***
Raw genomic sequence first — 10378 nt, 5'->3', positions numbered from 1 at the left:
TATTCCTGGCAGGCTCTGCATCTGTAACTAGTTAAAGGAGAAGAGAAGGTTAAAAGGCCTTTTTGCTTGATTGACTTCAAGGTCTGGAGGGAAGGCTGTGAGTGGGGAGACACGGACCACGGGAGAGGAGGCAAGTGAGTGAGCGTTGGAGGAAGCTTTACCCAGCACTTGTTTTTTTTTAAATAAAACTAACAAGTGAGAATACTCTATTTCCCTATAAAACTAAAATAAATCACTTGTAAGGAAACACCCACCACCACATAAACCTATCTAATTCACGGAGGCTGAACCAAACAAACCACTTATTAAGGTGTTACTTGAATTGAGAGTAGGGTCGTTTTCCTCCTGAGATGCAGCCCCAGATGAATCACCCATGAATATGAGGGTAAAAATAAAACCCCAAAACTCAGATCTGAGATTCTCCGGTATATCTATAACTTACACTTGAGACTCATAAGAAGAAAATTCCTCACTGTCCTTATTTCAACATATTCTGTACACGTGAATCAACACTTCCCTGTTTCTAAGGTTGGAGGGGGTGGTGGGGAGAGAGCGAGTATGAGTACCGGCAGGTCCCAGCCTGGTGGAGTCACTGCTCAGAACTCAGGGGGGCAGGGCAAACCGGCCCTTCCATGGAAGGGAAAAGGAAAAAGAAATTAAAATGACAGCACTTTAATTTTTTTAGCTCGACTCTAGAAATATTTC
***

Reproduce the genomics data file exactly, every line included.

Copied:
Raw genomic sequence first — 10378 nt, 5'->3', positions numbered from 1 at the left:
TATTCCTGGCAGGCTCTGCATCTGTAACTAGTTAAAGGAGAAGAGAAGGTTAAAAGGCCTTTTTGCTTGATTGACTTCAAGGTCTGGAGGGAAGGCTGTGAGTGGGGAGACACGGACCACGGGAGAGGAGGCAAGTGAGTGAGCGTTGGAGGAAGCTTTACCCAGCACTTGTTTTTTTTTAAATAAAACTAACAAGTGAGAATACTCTATTTCCCTATAAAACTAAAATAAATCACTTGTAAGGAAACACCCACCACCACATAAACCTATCTAATTCACGGAGGCTGAACCAAACAAACCACTTATTAAGGTGTTACTTGAATTGAGAGTAGGGTCGTTTTCCTCCTGAGATGCAGCCCCAGATGAATCACCCATGAATATGAGGGTAAAAATAAAACCCCAAAACTCAGATCTGAGATTCTCCGGTATATCTATAACTTACACTTGAGACTCATAAGAAGAAAATTCCTCACTGTCCTTATTTCAACATATTCTGTACACGTGAATCAACACTTCCCTGTTTCTAAGGTTGGAGGGGGTGGTGGGGAGAGAGCGAGTATGAGTACCGGCAGGTCCCAGCCTGGTGGAGTCACTGCTCAGAACTCAGGGGGGCAGGGCAAACCGGCCCTTCCATGGAAGGGAAAAGGAAAAAGAAATTAAAATGACAGCACTTTAATTTTTTTAGCTCGACTCTAGAAATATTTC